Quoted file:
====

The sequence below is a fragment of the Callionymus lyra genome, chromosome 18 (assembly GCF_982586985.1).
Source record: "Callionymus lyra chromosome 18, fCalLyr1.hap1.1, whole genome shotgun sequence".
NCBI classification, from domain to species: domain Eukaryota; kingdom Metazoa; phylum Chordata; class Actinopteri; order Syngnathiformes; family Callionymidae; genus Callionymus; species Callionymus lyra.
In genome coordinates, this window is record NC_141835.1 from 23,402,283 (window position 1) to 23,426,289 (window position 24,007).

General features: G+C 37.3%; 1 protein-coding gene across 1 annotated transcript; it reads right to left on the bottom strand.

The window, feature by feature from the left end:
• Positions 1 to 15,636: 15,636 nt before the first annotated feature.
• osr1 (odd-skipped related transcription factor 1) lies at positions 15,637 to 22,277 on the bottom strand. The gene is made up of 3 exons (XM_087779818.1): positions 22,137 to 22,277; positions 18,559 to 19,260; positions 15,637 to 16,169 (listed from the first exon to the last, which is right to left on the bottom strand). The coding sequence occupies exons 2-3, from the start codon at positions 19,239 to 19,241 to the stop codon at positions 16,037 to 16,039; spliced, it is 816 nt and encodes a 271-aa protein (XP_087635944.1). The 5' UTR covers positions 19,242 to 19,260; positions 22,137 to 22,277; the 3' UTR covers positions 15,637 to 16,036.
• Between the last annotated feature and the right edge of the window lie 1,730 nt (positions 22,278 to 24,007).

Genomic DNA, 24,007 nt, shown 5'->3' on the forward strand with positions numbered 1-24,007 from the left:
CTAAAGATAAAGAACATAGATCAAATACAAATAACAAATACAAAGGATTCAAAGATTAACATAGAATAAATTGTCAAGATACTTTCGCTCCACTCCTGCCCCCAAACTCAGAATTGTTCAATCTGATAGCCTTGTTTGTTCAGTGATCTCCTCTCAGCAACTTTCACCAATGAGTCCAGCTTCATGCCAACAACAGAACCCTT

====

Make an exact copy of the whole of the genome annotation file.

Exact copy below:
The sequence below is a fragment of the Callionymus lyra genome, chromosome 18 (assembly GCF_982586985.1).
Source record: "Callionymus lyra chromosome 18, fCalLyr1.hap1.1, whole genome shotgun sequence".
NCBI classification, from domain to species: domain Eukaryota; kingdom Metazoa; phylum Chordata; class Actinopteri; order Syngnathiformes; family Callionymidae; genus Callionymus; species Callionymus lyra.
In genome coordinates, this window is record NC_141835.1 from 23,402,283 (window position 1) to 23,426,289 (window position 24,007).

General features: G+C 37.3%; 1 protein-coding gene across 1 annotated transcript; it reads right to left on the bottom strand.

The window, feature by feature from the left end:
• Positions 1 to 15,636: 15,636 nt before the first annotated feature.
• osr1 (odd-skipped related transcription factor 1) lies at positions 15,637 to 22,277 on the bottom strand. The gene is made up of 3 exons (XM_087779818.1): positions 22,137 to 22,277; positions 18,559 to 19,260; positions 15,637 to 16,169 (listed from the first exon to the last, which is right to left on the bottom strand). The coding sequence occupies exons 2-3, from the start codon at positions 19,239 to 19,241 to the stop codon at positions 16,037 to 16,039; spliced, it is 816 nt and encodes a 271-aa protein (XP_087635944.1). The 5' UTR covers positions 19,242 to 19,260; positions 22,137 to 22,277; the 3' UTR covers positions 15,637 to 16,036.
• Between the last annotated feature and the right edge of the window lie 1,730 nt (positions 22,278 to 24,007).

Genomic DNA, 24,007 nt, shown 5'->3' on the forward strand with positions numbered 1-24,007 from the left:
CTAAAGATAAAGAACATAGATCAAATACAAATAACAAATACAAAGGATTCAAAGATTAACATAGAATAAATTGTCAAGATACTTTCGCTCCACTCCTGCCCCCAAACTCAGAATTGTTCAATCTGATAGCCTTGTTTGTTCAGTGATCTCCTCTCAGCAACTTTCACCAATGAGTCCAGCTTCATGCCAACAACAGAACCCTT